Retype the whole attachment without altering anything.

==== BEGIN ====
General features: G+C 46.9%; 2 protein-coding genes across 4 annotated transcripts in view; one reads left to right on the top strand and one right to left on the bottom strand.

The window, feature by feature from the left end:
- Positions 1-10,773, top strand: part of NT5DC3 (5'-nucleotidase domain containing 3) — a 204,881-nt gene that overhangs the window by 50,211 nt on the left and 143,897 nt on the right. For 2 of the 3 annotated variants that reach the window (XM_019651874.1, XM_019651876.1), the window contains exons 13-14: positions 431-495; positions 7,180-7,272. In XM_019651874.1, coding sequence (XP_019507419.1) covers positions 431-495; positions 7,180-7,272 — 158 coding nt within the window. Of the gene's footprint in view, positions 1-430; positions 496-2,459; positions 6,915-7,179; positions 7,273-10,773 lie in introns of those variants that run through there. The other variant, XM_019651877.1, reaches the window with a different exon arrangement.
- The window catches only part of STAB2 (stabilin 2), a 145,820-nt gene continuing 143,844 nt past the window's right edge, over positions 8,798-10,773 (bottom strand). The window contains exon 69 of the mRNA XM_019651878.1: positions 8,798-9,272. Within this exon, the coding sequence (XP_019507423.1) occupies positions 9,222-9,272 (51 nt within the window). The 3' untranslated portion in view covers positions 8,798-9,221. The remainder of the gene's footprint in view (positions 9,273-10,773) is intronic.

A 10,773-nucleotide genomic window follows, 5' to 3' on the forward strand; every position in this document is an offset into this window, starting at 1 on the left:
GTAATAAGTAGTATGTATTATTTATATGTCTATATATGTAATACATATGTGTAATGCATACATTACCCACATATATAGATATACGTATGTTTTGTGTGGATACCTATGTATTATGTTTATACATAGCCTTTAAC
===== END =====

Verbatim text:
General features: G+C 46.9%; 2 protein-coding genes across 4 annotated transcripts in view; one reads left to right on the top strand and one right to left on the bottom strand.

The window, feature by feature from the left end:
- Positions 1-10,773, top strand: part of NT5DC3 (5'-nucleotidase domain containing 3) — a 204,881-nt gene that overhangs the window by 50,211 nt on the left and 143,897 nt on the right. For 2 of the 3 annotated variants that reach the window (XM_019651874.1, XM_019651876.1), the window contains exons 13-14: positions 431-495; positions 7,180-7,272. In XM_019651874.1, coding sequence (XP_019507419.1) covers positions 431-495; positions 7,180-7,272 — 158 coding nt within the window. Of the gene's footprint in view, positions 1-430; positions 496-2,459; positions 6,915-7,179; positions 7,273-10,773 lie in introns of those variants that run through there. The other variant, XM_019651877.1, reaches the window with a different exon arrangement.
- The window catches only part of STAB2 (stabilin 2), a 145,820-nt gene continuing 143,844 nt past the window's right edge, over positions 8,798-10,773 (bottom strand). The window contains exon 69 of the mRNA XM_019651878.1: positions 8,798-9,272. Within this exon, the coding sequence (XP_019507423.1) occupies positions 9,222-9,272 (51 nt within the window). The 3' untranslated portion in view covers positions 8,798-9,221. The remainder of the gene's footprint in view (positions 9,273-10,773) is intronic.

A 10,773-nucleotide genomic window follows, 5' to 3' on the forward strand; every position in this document is an offset into this window, starting at 1 on the left:
GTAATAAGTAGTATGTATTATTTATATGTCTATATATGTAATACATATGTGTAATGCATACATTACCCACATATATAGATATACGTATGTTTTGTGTGGATACCTATGTATTATGTTTATACATAGCCTTTAAC